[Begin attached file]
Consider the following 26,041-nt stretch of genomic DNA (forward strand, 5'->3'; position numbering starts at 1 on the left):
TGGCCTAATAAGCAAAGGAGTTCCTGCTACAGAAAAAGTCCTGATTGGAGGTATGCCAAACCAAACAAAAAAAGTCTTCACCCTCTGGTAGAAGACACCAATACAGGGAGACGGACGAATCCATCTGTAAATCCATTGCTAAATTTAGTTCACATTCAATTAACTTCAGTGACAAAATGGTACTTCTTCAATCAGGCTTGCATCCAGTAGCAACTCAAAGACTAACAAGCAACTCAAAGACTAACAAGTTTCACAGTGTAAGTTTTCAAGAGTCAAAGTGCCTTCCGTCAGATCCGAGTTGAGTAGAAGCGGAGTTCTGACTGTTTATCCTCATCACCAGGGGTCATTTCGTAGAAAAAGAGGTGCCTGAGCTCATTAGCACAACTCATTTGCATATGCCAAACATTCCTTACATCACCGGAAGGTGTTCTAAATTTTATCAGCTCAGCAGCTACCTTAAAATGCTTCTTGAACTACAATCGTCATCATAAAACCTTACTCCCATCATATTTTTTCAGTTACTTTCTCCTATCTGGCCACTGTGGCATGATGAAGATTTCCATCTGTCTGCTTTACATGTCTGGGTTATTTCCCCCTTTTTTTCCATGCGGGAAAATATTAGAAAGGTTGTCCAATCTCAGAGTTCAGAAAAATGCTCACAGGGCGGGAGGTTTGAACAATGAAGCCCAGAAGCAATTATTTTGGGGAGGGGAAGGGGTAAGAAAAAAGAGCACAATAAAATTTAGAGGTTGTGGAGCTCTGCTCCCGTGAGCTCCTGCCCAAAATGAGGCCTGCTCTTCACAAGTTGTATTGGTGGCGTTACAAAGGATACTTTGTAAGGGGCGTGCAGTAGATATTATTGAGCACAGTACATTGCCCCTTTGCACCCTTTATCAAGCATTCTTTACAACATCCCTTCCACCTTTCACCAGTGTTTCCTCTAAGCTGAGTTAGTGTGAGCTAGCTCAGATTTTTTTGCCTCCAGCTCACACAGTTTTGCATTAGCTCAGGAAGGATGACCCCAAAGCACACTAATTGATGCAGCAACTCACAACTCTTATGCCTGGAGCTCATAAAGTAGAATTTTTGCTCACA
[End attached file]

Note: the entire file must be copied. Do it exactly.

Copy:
Consider the following 26,041-nt stretch of genomic DNA (forward strand, 5'->3'; position numbering starts at 1 on the left):
TGGCCTAATAAGCAAAGGAGTTCCTGCTACAGAAAAAGTCCTGATTGGAGGTATGCCAAACCAAACAAAAAAAGTCTTCACCCTCTGGTAGAAGACACCAATACAGGGAGACGGACGAATCCATCTGTAAATCCATTGCTAAATTTAGTTCACATTCAATTAACTTCAGTGACAAAATGGTACTTCTTCAATCAGGCTTGCATCCAGTAGCAACTCAAAGACTAACAAGCAACTCAAAGACTAACAAGTTTCACAGTGTAAGTTTTCAAGAGTCAAAGTGCCTTCCGTCAGATCCGAGTTGAGTAGAAGCGGAGTTCTGACTGTTTATCCTCATCACCAGGGGTCATTTCGTAGAAAAAGAGGTGCCTGAGCTCATTAGCACAACTCATTTGCATATGCCAAACATTCCTTACATCACCGGAAGGTGTTCTAAATTTTATCAGCTCAGCAGCTACCTTAAAATGCTTCTTGAACTACAATCGTCATCATAAAACCTTACTCCCATCATATTTTTTCAGTTACTTTCTCCTATCTGGCCACTGTGGCATGATGAAGATTTCCATCTGTCTGCTTTACATGTCTGGGTTATTTCCCCCTTTTTTTCCATGCGGGAAAATATTAGAAAGGTTGTCCAATCTCAGAGTTCAGAAAAATGCTCACAGGGCGGGAGGTTTGAACAATGAAGCCCAGAAGCAATTATTTTGGGGAGGGGAAGGGGTAAGAAAAAAGAGCACAATAAAATTTAGAGGTTGTGGAGCTCTGCTCCCGTGAGCTCCTGCCCAAAATGAGGCCTGCTCTTCACAAGTTGTATTGGTGGCGTTACAAAGGATACTTTGTAAGGGGCGTGCAGTAGATATTATTGAGCACAGTACATTGCCCCTTTGCACCCTTTATCAAGCATTCTTTACAACATCCCTTCCACCTTTCACCAGTGTTTCCTCTAAGCTGAGTTAGTGTGAGCTAGCTCAGATTTTTTTGCCTCCAGCTCACACAGTTTTGCATTAGCTCAGGAAGGATGACCCCAAAGCACACTAATTGATGCAGCAACTCACAACTCTTATGCCTGGAGCTCATAAAGTAGAATTTTTGCTCACA